A Provider is prohibited from imposing pre-conditions for the use of the Provider’s products/services that would require or ‘force’ consumers to consent to receiving offers of the Provider’s products and/or services.

      For example, it would be prohibited under POJK 6 for Bank A to impose standard account opening requirements that compel consumers to give their consent to receiving offers of the Bank’s other products, such as credit cards, loans, etc.


A Provider is also prohibited from taking the following actions, unless: (i) the consumer gives consent, or (ii) the action is required by law:passing on a consumer’s personal data to a third party;

  1. requiring a consumer to agree to share personal data as a condition of using a product or service;
  2. continuing to use a consumer’s personal data after they have terminated a product or service agreement;
  3. using the personal data of a prospective consumer after an application to use a product or service has been rejected by a Provider;
  4. continuing to use personal data of a prospective consumer who has withdrawn their application to use a product or service;offering a product or service to a prospective consumer directly via a personal communications device.
  5. This wide-ranging prohibition is reinforced by the prohibition in section 2.b above (Providers prohibited from requiring consumers to consent to receiving marketing offers).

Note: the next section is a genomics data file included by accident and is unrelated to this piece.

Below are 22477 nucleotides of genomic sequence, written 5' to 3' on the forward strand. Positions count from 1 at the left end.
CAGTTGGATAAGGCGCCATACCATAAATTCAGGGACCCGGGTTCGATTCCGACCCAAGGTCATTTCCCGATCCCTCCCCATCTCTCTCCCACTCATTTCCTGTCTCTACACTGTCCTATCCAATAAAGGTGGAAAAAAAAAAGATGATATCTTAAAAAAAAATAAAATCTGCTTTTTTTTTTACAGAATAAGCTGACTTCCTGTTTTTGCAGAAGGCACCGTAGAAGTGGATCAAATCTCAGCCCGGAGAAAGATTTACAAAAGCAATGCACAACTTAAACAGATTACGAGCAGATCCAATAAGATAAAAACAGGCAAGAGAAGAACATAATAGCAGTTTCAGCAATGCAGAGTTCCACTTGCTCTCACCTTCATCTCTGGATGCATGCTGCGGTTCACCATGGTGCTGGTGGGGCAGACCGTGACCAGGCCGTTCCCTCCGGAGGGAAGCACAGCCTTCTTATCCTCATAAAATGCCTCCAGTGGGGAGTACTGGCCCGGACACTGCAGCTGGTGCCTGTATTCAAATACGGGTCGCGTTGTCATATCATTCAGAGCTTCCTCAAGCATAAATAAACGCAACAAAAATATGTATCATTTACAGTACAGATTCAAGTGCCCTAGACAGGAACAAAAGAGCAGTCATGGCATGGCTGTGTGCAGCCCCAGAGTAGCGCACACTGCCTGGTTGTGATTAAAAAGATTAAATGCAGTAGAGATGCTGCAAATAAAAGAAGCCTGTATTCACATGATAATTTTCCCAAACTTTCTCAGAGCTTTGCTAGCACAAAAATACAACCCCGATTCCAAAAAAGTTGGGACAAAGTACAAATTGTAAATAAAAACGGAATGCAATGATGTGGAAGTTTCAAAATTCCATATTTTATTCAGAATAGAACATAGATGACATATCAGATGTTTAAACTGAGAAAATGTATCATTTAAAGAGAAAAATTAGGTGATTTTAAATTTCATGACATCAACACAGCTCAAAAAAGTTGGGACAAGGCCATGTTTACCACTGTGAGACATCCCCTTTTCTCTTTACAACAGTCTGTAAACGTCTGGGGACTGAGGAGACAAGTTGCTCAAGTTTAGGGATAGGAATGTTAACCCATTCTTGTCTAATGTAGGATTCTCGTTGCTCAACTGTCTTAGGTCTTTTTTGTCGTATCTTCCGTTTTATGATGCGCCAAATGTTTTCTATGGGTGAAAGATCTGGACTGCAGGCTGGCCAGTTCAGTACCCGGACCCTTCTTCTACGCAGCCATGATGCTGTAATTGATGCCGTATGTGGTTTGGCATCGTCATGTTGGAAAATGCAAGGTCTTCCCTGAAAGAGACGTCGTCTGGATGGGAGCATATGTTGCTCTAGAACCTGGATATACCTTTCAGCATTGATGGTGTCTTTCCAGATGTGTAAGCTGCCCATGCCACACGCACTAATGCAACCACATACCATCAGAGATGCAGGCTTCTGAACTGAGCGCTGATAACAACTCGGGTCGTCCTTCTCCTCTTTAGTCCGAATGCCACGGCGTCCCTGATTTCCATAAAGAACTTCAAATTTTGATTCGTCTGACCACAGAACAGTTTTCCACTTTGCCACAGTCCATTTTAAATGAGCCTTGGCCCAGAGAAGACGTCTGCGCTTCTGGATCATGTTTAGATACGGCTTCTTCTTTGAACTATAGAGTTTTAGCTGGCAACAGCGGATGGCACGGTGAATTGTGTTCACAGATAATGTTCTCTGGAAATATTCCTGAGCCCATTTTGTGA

1. Prohibited Standard Agreement Clauses

    POJK 6 expands the list of clauses in the Previous Regulation that may not be included in standard agreements (standard agreements are pre-drafted agreements that are offered mainly to individual consumers on a take it or leave it basis, and are typically used for retail mortgages, personal loans, life insurance policies, etc.). The new prohibitions in POJK 6 include clauses that:

    1. grant authority to the Provider to limit or restrict the application of particular clauses;

    2. permit the Provider to unilaterally interpret the agreement;

    3. enable the Provider to limit their liability for the errors or negligence of employees and third parties acting on behalf of the Provider;

    4. restrict the right of a consumer to claim against the Provider in the event of a dispute related to the agreement; and/or

    5. restrict the evidence that may be submitted by a consumer in the event of a dispute related to the agreement.

  2. Dedicated Consumer Protection Function & Compliance

    A Provider is required to establish a dedicated unit or function to deal with consumer and public protection within 6 months of the issuance of POJK 6 (i.e., before 18 October 2022). The Board of Directors of the Provider is responsible for compliance with POJK 6, and the Provider must have an appropriate mechanism for compliance reporting to the Board of Directors.

  3. Reporting Obligations and Sanctions

    A Provider is required to self-assess their compliance with the provisions of POJK 6 in an annual report to the OJK, to be submitted by 30 September of each year.

    Failure to submit a report by the deadline will leave the Provider liable to penalties of between Rp 100,000 and Rp 10 million per day of delay in the case of most providers, such as commercial banks, securities brokers, investment managers, pension funds, insurance companies, fintech lenders, etc.